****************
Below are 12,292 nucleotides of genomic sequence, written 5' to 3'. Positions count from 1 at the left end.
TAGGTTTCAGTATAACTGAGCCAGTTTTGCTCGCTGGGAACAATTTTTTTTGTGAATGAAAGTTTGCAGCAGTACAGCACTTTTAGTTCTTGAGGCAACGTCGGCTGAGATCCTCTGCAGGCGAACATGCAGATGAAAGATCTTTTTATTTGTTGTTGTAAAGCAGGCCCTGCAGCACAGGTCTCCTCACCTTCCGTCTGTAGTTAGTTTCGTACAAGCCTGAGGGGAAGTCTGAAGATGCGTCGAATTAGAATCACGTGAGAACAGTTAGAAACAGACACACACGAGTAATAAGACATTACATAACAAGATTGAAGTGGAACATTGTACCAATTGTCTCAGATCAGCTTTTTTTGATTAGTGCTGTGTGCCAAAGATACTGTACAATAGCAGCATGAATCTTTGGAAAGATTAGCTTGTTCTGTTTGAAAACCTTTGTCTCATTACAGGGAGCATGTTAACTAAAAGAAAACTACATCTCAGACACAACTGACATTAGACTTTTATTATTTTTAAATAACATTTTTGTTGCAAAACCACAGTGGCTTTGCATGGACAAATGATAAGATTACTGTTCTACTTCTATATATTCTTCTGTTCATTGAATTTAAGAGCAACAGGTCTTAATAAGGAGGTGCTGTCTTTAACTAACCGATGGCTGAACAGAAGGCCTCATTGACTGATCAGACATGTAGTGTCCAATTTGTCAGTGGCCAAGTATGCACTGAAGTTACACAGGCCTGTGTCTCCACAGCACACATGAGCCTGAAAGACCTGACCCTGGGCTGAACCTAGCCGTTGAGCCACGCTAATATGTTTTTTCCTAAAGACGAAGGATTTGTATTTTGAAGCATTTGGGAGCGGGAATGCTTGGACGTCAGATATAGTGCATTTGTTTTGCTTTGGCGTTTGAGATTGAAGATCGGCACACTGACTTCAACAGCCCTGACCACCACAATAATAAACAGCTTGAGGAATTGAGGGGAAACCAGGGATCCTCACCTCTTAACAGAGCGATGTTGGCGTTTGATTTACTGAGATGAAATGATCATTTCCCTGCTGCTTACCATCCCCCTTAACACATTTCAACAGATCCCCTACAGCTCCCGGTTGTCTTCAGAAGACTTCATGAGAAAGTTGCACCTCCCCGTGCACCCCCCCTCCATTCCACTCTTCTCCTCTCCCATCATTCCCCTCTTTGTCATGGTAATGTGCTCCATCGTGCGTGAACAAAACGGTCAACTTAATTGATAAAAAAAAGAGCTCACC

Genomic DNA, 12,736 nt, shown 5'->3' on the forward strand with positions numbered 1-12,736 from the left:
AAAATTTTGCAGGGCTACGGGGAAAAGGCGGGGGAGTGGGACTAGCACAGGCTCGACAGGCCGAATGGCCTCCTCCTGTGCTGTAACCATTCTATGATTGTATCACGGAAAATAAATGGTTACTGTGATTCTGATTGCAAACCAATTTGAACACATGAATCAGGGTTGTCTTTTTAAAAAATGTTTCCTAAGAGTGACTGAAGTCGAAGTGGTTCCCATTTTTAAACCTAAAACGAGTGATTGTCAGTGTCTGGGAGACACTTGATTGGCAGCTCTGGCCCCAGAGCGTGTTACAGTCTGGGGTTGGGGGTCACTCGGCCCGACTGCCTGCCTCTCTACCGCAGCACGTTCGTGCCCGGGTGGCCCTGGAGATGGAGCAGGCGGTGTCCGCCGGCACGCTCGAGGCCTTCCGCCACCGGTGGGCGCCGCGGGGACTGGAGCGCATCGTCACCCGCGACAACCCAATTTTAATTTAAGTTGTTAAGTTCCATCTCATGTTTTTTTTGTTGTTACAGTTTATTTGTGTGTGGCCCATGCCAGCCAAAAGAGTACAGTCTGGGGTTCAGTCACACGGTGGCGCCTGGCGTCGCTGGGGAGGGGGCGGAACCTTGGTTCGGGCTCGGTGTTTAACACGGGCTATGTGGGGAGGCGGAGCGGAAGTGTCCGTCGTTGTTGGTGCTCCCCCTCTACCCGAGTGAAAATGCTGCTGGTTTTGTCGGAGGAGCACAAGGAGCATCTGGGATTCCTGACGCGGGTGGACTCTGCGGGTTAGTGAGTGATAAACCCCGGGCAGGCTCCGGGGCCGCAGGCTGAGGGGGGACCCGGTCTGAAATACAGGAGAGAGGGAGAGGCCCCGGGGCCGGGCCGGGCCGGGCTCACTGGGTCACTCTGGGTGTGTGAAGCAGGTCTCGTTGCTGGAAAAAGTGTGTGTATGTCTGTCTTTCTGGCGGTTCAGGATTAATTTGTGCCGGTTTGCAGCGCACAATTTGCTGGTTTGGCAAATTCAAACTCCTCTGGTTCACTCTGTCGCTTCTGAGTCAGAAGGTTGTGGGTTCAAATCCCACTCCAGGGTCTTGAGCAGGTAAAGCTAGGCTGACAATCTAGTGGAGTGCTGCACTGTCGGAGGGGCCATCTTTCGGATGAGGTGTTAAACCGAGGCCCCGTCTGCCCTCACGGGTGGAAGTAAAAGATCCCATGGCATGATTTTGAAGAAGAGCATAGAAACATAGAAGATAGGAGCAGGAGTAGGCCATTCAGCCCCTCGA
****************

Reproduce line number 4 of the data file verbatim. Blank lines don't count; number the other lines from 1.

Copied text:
AAAATTTTGCAGGGCTACGGGGAAAAGGCGGGGGAGTGGGACTAGCACAGGCTCGACAGGCCGAATGGCCTCCTCCTGTGCTGTAACCATTCTATGATTGTATCACGGAAAATAAATGGTTACTGTGATTCTGATTGCAAACCAATTTGAACACATGAATCAGGGTTGTCTTTTTAAAAAATGTTTCCTAAGAGTGACTGAAGTCGAAGTGGTTCCCATTTTTAAACCTAAAACGAGTGATTGTCAGTGTCTGGGAGACACTTGATTGGCAGCTCTGGCCCCAGAGCGTGTTACAGTCTGGGGTTGGGGGTCACTCGGCCCGACTGCCTGCCTCTCTACCGCAGCACGTTCGTGCCCGGGTGGCCCTGGAGATGGAGCAGGCGGTGTCCGCCGGCACGCTCGAGGCCTTCCGCCACCGGTGGGCGCCGCGGGGACTGGAGCGCATCGTCACCCGCGACAACCCAATTTTAATTTAAGTTGTTAAGTTCCATCTCATGTTTTTTTTGTTGTTACAGTTTATTTGTGTGTGGCCCATGCCAGCCAAAAGAGTACAGTCTGGGGTTCAGTCACACGGTGGCGCCTGGCGTCGCTGGGGAGGGGGCGGAACCTTGGTTCGGGCTCGGTGTTTAACACGGGCTATGTGGGGAGGCGGAGCGGAAGTGTCCGTCGTTGTTGGTGCTCCCCCTCTACCCGAGTGAAAATGCTGCTGGTTTTGTCGGAGGAGCACAAGGAGCATCTGGGATTCCTGACGCGGGTGGACTCTGCGGGTTAGTGAGTGATAAACCCCGGGCAGGCTCCGGGGCCGCAGGCTGAGGGGGGACCCGGTCTGAAATACAGGAGAGAGGGAGAGGCCCCGGGGCCGGGCCGGGCCGGGCTCACTGGGTCACTCTGGGTGTGTGAAGCAGGTCTCGTTGCTGGAAAAAGTGTGTGTATGTCTGTCTTTCTGGCGGTTCAGGATTAATTTGTGCCGGTTTGCAGCGCACAATTTGCTGGTTTGGCAAATTCAAACTCCTCTGGTTCACTCTGTCGCTTCTGAGTCAGAAGGTTGTGGGTTCAAATCCCACTCCAGGGTCTTGAGCAGGTAAAGCTAGGCTGACAATCTAGTGGAGTGCTGCACTGTCGGAGGGGCCATCTTTCGGATGAGGTGTTAAACCGAGGCCCCGTCTGCCCTCACGGGTGGAAGTAAAAGATCCCATGGCATGATTTTGAAGAAGAGCATAGAAACATAGAAGATAGGAGCAGGAGTAGGCCATTCAGCCCCTCGA